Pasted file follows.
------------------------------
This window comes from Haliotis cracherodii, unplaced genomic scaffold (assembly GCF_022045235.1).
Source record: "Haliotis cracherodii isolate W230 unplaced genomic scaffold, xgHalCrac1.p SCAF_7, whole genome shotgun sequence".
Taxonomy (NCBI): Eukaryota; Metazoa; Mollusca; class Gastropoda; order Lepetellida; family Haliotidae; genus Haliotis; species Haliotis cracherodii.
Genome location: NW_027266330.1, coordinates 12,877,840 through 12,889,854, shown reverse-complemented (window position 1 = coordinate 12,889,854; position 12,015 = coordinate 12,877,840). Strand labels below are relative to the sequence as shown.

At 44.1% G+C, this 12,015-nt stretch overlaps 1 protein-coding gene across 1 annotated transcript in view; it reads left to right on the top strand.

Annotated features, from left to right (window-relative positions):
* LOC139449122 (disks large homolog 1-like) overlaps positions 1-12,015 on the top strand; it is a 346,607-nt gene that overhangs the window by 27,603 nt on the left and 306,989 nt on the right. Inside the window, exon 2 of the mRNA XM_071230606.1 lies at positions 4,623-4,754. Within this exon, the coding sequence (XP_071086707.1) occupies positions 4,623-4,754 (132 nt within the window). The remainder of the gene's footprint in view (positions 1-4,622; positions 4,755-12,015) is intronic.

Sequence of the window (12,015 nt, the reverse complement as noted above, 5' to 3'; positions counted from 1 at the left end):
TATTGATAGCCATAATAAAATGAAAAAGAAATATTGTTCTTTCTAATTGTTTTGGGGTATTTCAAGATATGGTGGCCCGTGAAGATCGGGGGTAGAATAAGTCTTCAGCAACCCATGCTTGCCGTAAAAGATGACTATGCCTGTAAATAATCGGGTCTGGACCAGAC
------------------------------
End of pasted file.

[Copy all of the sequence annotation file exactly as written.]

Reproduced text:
This window comes from Haliotis cracherodii, unplaced genomic scaffold (assembly GCF_022045235.1).
Source record: "Haliotis cracherodii isolate W230 unplaced genomic scaffold, xgHalCrac1.p SCAF_7, whole genome shotgun sequence".
Taxonomy (NCBI): Eukaryota; Metazoa; Mollusca; class Gastropoda; order Lepetellida; family Haliotidae; genus Haliotis; species Haliotis cracherodii.
Genome location: NW_027266330.1, coordinates 12,877,840 through 12,889,854, shown reverse-complemented (window position 1 = coordinate 12,889,854; position 12,015 = coordinate 12,877,840). Strand labels below are relative to the sequence as shown.

At 44.1% G+C, this 12,015-nt stretch overlaps 1 protein-coding gene across 1 annotated transcript in view; it reads left to right on the top strand.

Annotated features, from left to right (window-relative positions):
* LOC139449122 (disks large homolog 1-like) overlaps positions 1-12,015 on the top strand; it is a 346,607-nt gene that overhangs the window by 27,603 nt on the left and 306,989 nt on the right. Inside the window, exon 2 of the mRNA XM_071230606.1 lies at positions 4,623-4,754. Within this exon, the coding sequence (XP_071086707.1) occupies positions 4,623-4,754 (132 nt within the window). The remainder of the gene's footprint in view (positions 1-4,622; positions 4,755-12,015) is intronic.

Sequence of the window (12,015 nt, the reverse complement as noted above, 5' to 3'; positions counted from 1 at the left end):
TATTGATAGCCATAATAAAATGAAAAAGAAATATTGTTCTTTCTAATTGTTTTGGGGTATTTCAAGATATGGTGGCCCGTGAAGATCGGGGGTAGAATAAGTCTTCAGCAACCCATGCTTGCCGTAAAAGATGACTATGCCTGTAAATAATCGGGTCTGGACCAGAC